Your Monday Mixx – on Tuesday – Enjoy!!
Born in 1974 in Teaneck, New Jersey, Jesse Reno is a mixed-media painter living and working in Portland, Oregon. A self-taught artist, Reno developed his unique style through his prolific output. His pieces contain a mix of materials including acrylic paint, oil pastels, coloured pencil, wood panel, and canvas. He typically works on five to ten paintings at once trying not to get too caught up in any one piece until it is nearly complete.
“My art is a product of pure necessity…With no formal education I draw my inspiration from the primitive ancient cultures of Africa and South America, as well as modern pop culture. My style and technique is made up of quick expressed lines, smears of vibrant colors, and layer after layer of changing ideas and shapes.”
Reno has exhibited in numerous solo and group shows in the US and Canada. He has been featured in publications including Juxtapoz and BLK MKT, and has published 6 books of his work.
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Born in Nairobi, Kenya, Wangechi Mutu moved to New York in the mid-1990s. She received her MFA in sculpture from Yale University in 2000.
“Mutu’s work explores the contradictions of female and cultural identity and makes reference to colonial history, contemporary African politics and the international fashion industry. Drawing from the aesthetics of traditional crafts, science fiction and funkadelia, Mutu’s works document the contemporary myth making of endangered cultural heritage.
Piecing together magazine imagery with painted surfaces and found materials, Mutu’s elaborate collages mimic amputation, transplant operations and bionic prosthetics. Her figures become satirical mutilations. Their forms are grotesquely marred through perverse modification, echoing the atrocities of war or self-inflicted improvements of plastic surgery. Mutu examines how ideology is very much tied to corporeal form. She cites a European preference to physique that has been inflicted on and adapted by Africans, resulting in both social hierarchy and genocide.
Mutu’s figures are equally repulsive and attractive. From corruption and violence, Mutu creates a glamorous beauty. Her figures are empowered by their survivalist adaptation to atrocity, immunised and ‘improved’ by horror and victimisation. Their exaggerated features are appropriated from lifestyle magazines and constructed from festive materials such as fairy dust and fun fur. Mutu uses materials which refer to African identity and political strife: dazzling black glitter symbolises western desire which simultaneously alludes to the illegal diamond trade and its terrible consequences. Her work embodies a notion of identity crisis, where origin and ownership of cultural signifiers becomes an unsettling and dubious terrain.” (bio from Satchi Gallery)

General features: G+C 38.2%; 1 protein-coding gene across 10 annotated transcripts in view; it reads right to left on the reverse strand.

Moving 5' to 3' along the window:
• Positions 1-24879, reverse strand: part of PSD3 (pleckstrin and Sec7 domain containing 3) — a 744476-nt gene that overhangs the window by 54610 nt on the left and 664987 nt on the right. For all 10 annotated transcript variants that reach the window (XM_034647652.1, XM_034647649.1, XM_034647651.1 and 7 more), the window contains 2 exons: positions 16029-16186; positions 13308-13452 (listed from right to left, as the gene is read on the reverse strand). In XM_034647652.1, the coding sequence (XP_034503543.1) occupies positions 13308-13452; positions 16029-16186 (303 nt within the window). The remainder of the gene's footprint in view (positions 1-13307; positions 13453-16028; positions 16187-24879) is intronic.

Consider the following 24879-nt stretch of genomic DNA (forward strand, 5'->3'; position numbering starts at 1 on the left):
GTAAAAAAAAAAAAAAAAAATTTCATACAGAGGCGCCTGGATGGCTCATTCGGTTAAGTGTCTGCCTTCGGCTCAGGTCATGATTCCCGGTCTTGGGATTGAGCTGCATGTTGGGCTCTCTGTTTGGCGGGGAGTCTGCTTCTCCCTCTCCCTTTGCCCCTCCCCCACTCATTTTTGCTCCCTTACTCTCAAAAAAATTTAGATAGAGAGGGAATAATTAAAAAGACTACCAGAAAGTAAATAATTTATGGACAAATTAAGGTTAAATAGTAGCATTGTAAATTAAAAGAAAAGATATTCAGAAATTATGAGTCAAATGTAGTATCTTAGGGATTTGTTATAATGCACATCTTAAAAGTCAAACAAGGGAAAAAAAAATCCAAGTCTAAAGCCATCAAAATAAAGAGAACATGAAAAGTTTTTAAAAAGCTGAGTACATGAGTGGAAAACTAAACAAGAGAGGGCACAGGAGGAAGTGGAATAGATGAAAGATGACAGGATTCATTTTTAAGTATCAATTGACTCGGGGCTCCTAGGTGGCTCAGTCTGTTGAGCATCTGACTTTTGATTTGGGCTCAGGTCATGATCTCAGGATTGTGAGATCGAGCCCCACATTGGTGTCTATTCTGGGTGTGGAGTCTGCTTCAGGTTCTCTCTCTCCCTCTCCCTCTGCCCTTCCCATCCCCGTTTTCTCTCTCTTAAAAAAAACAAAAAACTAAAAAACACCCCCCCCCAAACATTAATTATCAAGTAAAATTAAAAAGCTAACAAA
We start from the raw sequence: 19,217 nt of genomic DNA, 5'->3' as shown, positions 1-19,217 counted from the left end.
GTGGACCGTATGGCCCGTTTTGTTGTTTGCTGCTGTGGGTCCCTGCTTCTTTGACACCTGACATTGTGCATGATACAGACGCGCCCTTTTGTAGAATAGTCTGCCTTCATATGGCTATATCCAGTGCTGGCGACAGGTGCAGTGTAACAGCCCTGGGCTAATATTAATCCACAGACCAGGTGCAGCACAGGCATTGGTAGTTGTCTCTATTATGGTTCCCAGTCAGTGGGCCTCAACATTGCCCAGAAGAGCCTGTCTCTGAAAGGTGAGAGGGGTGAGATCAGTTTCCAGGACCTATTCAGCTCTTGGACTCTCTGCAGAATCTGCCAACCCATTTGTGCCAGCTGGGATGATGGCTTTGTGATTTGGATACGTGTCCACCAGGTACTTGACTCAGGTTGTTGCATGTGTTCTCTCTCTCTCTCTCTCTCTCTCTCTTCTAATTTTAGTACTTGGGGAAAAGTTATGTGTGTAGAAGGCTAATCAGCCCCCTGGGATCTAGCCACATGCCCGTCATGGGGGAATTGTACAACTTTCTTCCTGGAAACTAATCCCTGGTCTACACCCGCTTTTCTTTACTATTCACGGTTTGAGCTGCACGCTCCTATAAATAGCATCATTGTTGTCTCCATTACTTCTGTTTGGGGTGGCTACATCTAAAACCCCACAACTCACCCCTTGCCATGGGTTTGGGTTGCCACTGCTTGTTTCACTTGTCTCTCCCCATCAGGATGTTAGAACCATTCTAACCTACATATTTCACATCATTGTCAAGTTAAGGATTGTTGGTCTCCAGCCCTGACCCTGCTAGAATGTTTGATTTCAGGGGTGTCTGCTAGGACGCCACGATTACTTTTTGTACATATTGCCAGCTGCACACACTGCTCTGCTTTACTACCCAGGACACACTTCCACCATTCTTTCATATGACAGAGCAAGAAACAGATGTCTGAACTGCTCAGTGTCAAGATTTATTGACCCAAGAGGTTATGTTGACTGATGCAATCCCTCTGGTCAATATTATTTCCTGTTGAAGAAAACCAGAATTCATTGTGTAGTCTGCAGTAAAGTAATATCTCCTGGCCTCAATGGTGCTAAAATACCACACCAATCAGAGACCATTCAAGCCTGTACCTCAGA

Mutu’s work is in the permanent collections of numerous major art museums, including the Museum of Modern Art, New York; The Whitney Museum of American Art; and The Museum of Contemporary Art, Los Angeles. In 2010, Mutu was selected as Deutsche Bank Group’s Artist of the Year.
Your Monday Mixx – Enjoy!!
Another Monday Mixx – Enjoy!
French artist Jean Labourdette aka “Turf One” began his love affair with art with graffiti as a youth in the streets of Paris. After some time, he found the graffiti world somewhat limiting so he moved on to working as a multi-disciplinary artist including illustration, comic strips, painting, and film making.
Initially painting on canvas, Labourdette now paints on found objects including rusty salvaged metal, street signs, and discarded wood. Turf One is also a little obsessed with Victorian-looking midgets, Russian icons, dead things, carnival sideshows, and seedy theatre stages.
“Labourdette’s signature aesthetic evokes a unique combination of contrasting traditions such as 15th Century Flemish portraiture, Russian icons, and circus/carnival sideshows. He renders his male subjects in a meticulously fine level of detail, with highly defined wrinkles, facial hair and prison tattoos, suggesting colorful narratives of gypsy vicissitude. Abnormal bodily proportions in a range of extreme height or weight measurements are prominent, such as midgets and giants—some of which are obese or have distorted, shortened or elongated limbs.” (from Jonathan Levine Gallery)
Turf One’s work has been exhibited worldwide including Yves Laroche (Montreal, QC), Jonathan LeVine Gallery (New York), Fuse Gallery (New York), to name a few. He has also created art for Kanye West, Sony Music, Universal Music, the Canada Council for the Arts, Pound Magazine and Cirque du Soleil.
To learn more about Turf One visit Turfizm.com.
Sources: Thinkspace Gallery
Your Monday Mixx – Enjoy!!
Another Monday Mixx – Enjoy!!
Joe MacGown (aka Neogothic-Jam) was born in 1964 in Maine and moved to Mississippi when he was ten. His interest in art began early and as a child, he spent his time collecting insects, exploring nature, and drawing everything in sight. MacGown attended the Memphis College of Art for a while but it didn’t stick. Instead, for a few years, he worked the night shift at a grocery store and did some freelance artwork on the side. Since 1988, MacGown has worked at the Mississippi State Entomological Museum as a scientific illustrator and assistant curator.
MacGown’s true interest is in the “interrelationship of the environment and all forms of the animate and inanimate” and says “As I have studied nature over the course of my life, I have come to realize that every little thing we do affects something else, whether it be negative or positive. I greatly enjoy playing with positive and negative space, the juxtaposition of seemingly unnatural elements, and filling an area with as much as possible.” MacGown describes his style as “neogothic surrealism or subconscious meandering… a blend of fantasy, surrealism, and visionary art.”